The Boston area economy received a minor setback as new home sales fell in January. The Commerce Department released their month-end performance report showing that new home sales dropped from a 10-month high. Sales decreased 9.2% to an annual rate of 494,000 units (adjusted seasonally.) December’s sales results were 544,000 units. Economists say, however, the overall housing market recovery remains on course.
Boston Area Economy: Facing Challenges
A survey of economists regularly polled by Reuters had originally forecast new home sales at an estimated 520,00 units. New home sales typically account for roughly 8.3% of the housing market.
As always, there were wide variations in the number of new home sales in parts of the U.S. The drop in January reflected the lowest level of home sales since July 2014.
The Boston area economy experienced a slowdown in new home construction during January. The result will likely be a continuing shortage of inventory in what has been described as a “tighter than normal” supply by economists. The decline was the largest decrease in nearly six years.
To add to the new construction concerns, builder sentiment – a survey measurement of home builder outlooks and opinions – fell 3% from an upwardly revised January poll conducted by the National Association of Home Builders (NAHB.) Builder sentiment is rated on a numerical score, or index, and now stands at 58. The builder sentiment forecast had been for a continuation of last month’s index of 60. Economists regard an index of 50 or above as a positive builder sentiment. The index one year ago was at 55.
A monthly measure of builder sentiment fell three points from an upwardly revised January reading. The National Association of Home Builders/Wells Fargo Housing Market Index (HMI) now stands at 58. The expectation had been for sentiment to remain flat at 60. Anything above 50 is considered positive sentiment. The index stood at 55 in February of 2015.
Home builders cite a variety of factors that have slowed new home construction growth. Among them are higher costs for land and labor.
“Though builders report the dip in confidence this month is partly attributable to the high cost and lack of availability of lots and labor, they are still positive about the housing market,” said NAHB Chairman Ed Brady, “Of note, they expressed optimism that sales will pick up in the coming months.”
However, some home builders are not quite as optimistic. Over 75% of builders surveyed by the NAHB said they anticipate the skilled labor shortage to get worse before it gets better. In fact, the high cost of labor is ranked as the primary concern among those surveyed. The number of unfilled construction jobs rose in December, despite the fact that overall unemployment decreased. According to the Bureau of Labor Statistics there were approximately 207,000 unfilled jobs in the construction sector at the end of December. That number eclipses the previous mark of 168,000 in March 2015. The total is the highest in nearly nine years.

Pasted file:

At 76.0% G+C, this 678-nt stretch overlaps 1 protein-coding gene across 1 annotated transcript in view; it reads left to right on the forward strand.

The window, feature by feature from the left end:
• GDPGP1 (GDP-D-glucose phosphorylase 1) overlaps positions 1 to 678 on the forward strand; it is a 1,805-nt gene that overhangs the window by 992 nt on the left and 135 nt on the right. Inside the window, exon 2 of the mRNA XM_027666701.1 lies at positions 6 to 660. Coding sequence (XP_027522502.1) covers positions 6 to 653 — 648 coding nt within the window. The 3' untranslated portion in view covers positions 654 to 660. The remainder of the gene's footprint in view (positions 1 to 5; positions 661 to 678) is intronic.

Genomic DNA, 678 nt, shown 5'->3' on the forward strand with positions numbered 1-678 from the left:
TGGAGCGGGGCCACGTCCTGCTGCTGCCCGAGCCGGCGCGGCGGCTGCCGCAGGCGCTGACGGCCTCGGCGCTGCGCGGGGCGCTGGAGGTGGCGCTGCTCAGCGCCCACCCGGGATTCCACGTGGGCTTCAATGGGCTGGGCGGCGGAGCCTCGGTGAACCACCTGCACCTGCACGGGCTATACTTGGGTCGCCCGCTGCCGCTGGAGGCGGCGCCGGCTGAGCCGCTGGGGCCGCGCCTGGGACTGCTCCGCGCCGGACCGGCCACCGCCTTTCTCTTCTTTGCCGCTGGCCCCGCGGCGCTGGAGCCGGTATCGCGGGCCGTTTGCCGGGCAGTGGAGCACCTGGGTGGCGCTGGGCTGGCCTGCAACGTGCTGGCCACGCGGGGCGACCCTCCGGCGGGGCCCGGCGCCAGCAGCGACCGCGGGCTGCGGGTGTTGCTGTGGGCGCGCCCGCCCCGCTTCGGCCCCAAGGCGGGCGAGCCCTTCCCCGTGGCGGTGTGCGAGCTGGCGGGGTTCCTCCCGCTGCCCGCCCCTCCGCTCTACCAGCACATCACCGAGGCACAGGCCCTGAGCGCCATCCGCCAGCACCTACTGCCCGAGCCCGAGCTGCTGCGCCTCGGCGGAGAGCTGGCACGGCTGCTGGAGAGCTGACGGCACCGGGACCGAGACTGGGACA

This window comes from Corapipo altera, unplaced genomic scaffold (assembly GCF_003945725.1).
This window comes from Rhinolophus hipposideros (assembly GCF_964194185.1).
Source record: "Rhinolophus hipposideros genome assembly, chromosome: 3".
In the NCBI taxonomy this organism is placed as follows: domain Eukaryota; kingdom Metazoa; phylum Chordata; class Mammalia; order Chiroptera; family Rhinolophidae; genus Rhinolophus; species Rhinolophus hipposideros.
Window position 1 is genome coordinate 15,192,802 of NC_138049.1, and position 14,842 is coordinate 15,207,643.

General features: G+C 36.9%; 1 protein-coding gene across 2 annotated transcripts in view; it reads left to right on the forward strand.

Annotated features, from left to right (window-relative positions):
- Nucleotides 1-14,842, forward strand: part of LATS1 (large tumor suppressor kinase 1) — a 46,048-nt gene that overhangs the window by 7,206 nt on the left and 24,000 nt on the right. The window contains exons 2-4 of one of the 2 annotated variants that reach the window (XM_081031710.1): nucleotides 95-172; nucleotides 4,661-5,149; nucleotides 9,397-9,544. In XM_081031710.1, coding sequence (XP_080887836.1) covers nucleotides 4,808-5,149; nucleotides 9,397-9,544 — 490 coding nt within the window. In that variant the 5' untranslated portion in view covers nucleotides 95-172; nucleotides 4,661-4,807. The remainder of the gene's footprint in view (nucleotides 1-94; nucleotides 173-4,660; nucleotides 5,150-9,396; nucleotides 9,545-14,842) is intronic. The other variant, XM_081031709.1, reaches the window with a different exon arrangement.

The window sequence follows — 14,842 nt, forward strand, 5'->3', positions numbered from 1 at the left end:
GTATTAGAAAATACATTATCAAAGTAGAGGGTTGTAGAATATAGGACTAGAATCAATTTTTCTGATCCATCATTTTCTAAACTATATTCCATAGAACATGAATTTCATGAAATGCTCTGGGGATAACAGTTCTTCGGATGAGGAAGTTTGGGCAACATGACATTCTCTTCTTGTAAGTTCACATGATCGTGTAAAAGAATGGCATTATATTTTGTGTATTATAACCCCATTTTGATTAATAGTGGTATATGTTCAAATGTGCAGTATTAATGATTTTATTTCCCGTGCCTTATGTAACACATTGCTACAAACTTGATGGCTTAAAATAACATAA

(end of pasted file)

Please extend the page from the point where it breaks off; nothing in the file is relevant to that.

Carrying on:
As this news begins to impact the Boston area economy and affects the housing industry, NAHB officials cite land and labor issues as major obstacles. However, more alarming is the report of buyer demand for new homes. The recent survey results show the index that measures current sales falling 3% to 65, with buyer traffic dropping 5%. The lone bright spot was that sales expectations – an optimistic outlook – rose 1% to the 65 level.
While demand for recently constructed homes is rising slightly, most of the demand is the result of a record low supply of existing homes on the market. The Boston area economy continues to experience that, as well. With the spring selling season just around the corner, real estate experts are concerned that the normal increase in supply – fueled by sellers putting their homes on the market for the spring – will fall far short of meeting the demand. New home supply fell in December and January.
Buyer demand in the Boston area economy is stronger, but has been dampened as a result of the wild fluctuations in financial markets – both domestic and overseas. Homebuyer sentiment, as gauged by another monthly index survey, dropped in January as fewer households reported growth in income.
The housing market is expected to shore up the overall economy in spite of the challenges ahead. Contending with a strong U.S. dollar, increased spending cuts by energy firms impacted by lower oil prices and a slowdown in global demand, the economy still shows slight gains. The economy grew at an annual rate of just under 1% during the fourth quarter of 2015. And growth projections for the first quarter of this year are slightly above 2%.
Another bright spot on the Boston area economy: in January, the new home inventory increased 2.1% to right at 238,000 units. That’s the highest level in over six years. Still, at January’s pace of sales economists say it would take 5.8 months to sell the supply of new homes on the market. That’s up from 5.1 months back in December. In addition, the median sales price of a newly constructed home nationwide dropped 4.5% from a year ago. The median sales price nationwide is $278,800.
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